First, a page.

It is important to recognise, however, that interest rates are set to rise for the right reason — a reflection of the confluence of domestic and global events that have recently tilted in Australia’s favour. This includes historically high commodity prices for Australian exports of LNG, coal, iron ore and agricultural products like wheat and beef.
High export volumes have accompanied these high commodity prices, resulting in Australia presently running a current account surplus with the rest of the world. Coupled with full employment, this outcome, while a double-edged sword, is largely positive for all Australians.
- Interest rates will hike up soon
Inflation is here and the present near-zero interest rate setting is no longer appropriate. Zero-interest rates may explain the current historically high asset prices, but they don’t justify them. Asset price inflation works for many investors (and homeowners), but it doesn’t do much for economic growth.
Analysts have been warning that the March quarter consumer price index would likely exceed expectations and put pressure on the RBA to start raising interest rates as early as June.
Investors should prepare for this scenario as it unfolds in the weeks and months ahead.
- Inflation could drive down public debt
The prospect of 5 per cent-plus inflation, together with historically tight employment markets, will likely increase average tax payments for pay-as-you-earn (PAYE) taxpayers.
It’s been quite a while since the “bracket creep” (as incomes rise, taxpayers pay an increasing amount of tax even though there has been no change in tax brackets) has found its way into the fiscal dialogue, but the likely return of continuing inflation could be the answer to driving down the trillion dollars of public debt.
According to an analysis by the Parliamentary Budget Office (PBO) done last year before inflation came into the picture, bracket creep over the next decade is projected to reduce net debt in 2031-32 by $276 billion, or 8.1 per cent of GDP.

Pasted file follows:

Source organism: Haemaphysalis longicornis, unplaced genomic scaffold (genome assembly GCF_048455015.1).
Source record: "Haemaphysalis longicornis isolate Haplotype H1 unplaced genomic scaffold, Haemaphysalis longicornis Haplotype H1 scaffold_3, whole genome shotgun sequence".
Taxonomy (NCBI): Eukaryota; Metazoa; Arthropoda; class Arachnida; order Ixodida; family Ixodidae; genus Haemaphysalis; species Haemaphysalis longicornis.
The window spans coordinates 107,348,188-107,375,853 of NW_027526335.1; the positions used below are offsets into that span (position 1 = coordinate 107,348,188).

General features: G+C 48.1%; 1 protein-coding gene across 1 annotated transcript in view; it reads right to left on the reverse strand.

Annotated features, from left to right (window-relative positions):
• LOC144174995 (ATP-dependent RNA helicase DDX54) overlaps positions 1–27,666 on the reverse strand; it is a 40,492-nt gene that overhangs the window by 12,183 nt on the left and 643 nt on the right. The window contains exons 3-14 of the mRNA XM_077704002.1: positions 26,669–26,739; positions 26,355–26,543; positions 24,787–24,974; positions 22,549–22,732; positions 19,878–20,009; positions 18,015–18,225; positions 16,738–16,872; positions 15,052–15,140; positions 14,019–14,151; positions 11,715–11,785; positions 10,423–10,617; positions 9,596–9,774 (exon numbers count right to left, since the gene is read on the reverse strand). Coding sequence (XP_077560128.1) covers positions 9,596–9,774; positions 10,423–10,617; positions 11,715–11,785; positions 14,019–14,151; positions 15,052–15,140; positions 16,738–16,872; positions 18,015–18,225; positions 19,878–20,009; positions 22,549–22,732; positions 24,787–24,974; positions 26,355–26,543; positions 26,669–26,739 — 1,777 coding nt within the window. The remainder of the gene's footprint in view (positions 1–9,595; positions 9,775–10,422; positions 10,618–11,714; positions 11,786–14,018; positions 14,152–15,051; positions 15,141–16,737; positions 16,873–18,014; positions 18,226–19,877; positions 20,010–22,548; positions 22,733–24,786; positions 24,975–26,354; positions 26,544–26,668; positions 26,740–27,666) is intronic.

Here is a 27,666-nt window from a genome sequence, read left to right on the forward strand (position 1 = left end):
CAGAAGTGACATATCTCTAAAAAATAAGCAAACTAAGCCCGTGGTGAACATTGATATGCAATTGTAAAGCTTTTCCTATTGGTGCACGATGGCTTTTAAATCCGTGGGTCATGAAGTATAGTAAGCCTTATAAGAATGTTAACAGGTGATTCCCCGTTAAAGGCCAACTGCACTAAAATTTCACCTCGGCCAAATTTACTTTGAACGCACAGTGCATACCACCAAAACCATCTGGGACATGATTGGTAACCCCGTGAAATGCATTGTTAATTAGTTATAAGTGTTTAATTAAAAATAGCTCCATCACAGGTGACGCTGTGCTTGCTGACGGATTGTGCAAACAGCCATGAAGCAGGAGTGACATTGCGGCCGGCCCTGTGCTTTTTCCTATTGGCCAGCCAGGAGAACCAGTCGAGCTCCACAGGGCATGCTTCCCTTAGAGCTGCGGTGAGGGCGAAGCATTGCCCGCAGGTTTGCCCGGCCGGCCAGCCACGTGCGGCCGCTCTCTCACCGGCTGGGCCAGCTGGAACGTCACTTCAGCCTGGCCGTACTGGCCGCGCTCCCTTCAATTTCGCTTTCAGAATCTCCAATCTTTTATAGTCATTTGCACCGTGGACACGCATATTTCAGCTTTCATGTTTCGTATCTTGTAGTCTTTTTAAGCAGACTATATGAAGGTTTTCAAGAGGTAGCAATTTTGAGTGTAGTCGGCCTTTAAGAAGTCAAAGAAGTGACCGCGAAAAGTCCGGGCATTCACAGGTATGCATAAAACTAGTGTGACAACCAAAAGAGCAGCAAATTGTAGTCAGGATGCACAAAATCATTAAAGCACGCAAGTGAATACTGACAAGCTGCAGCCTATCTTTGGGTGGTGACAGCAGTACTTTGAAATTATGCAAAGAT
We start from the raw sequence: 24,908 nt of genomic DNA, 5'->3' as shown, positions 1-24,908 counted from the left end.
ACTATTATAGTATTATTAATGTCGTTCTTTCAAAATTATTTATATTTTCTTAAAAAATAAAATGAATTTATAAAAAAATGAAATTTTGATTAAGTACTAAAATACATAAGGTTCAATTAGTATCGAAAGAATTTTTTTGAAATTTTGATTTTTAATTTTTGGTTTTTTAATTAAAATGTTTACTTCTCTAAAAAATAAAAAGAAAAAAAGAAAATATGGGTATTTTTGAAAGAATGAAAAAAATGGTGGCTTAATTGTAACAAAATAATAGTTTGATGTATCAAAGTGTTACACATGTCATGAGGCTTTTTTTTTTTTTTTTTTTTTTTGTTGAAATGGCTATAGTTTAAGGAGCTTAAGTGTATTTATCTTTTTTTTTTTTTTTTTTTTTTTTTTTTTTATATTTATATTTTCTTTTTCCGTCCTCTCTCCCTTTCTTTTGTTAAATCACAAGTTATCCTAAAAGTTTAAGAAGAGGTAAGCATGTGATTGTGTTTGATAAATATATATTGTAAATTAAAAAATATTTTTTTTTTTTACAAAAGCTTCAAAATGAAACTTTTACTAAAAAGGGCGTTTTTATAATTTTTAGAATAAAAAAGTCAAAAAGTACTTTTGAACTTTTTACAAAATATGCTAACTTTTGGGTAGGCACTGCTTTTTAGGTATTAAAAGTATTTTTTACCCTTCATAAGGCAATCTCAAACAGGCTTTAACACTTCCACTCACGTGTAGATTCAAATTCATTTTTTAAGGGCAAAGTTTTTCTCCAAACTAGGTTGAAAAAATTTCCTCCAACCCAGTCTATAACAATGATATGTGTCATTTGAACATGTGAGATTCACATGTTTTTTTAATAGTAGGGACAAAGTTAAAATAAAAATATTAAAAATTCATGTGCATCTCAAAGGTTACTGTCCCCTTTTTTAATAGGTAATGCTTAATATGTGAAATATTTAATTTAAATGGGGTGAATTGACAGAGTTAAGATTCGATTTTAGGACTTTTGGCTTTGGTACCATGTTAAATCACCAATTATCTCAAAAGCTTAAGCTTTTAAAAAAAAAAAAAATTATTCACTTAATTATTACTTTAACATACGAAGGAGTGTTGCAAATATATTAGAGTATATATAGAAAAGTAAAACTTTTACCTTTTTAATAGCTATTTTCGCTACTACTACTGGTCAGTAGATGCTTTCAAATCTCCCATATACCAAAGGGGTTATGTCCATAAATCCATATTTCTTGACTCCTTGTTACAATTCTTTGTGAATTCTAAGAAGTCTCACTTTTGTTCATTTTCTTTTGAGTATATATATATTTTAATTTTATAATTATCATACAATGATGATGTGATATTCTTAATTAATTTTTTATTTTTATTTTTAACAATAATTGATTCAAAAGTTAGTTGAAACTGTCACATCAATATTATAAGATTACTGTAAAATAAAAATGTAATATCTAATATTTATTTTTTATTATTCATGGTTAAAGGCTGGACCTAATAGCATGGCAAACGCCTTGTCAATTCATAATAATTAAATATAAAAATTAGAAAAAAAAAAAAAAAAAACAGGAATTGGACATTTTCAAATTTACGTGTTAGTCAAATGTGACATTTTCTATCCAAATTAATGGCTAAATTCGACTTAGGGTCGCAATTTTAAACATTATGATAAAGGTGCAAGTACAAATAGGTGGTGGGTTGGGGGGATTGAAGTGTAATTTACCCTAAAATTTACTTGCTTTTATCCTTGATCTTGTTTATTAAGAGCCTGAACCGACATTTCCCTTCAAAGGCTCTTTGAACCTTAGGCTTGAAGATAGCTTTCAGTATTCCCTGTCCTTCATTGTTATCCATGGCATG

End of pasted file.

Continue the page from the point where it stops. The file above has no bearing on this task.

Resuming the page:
If it were to stay in the current range, that figure would more than double. However, that’s unlikely as monetary authorities plan to use a higher inflation rate as part of the strategy to lift wages.
How long will inflation stick around?
Now the question is, is inflation here to stay? Likely not. As it was born from an unusual circumstance, the aftershock of the pandemic, this period of inflation is not a sign of a chronic situation and will likely resolve itself in time.
Author: Michael Kodari, CEO | KOSEC – Kodari Securities
Michael Kodari is the Founder and CEO of Kodari Securities (KOSEC), a leading provider of investment services to a substantial and diversified client base, including corporations and ultra-high net worth individuals. With over a decade of experience in funds management and stockbroking, Michael has worked with some of the world’s leading value investors and financial institutions. A philanthropist and a prominent expert in the stock market, CNBC Asia has referred to him as “the brightest 21st century entrepreneur in wealth management”.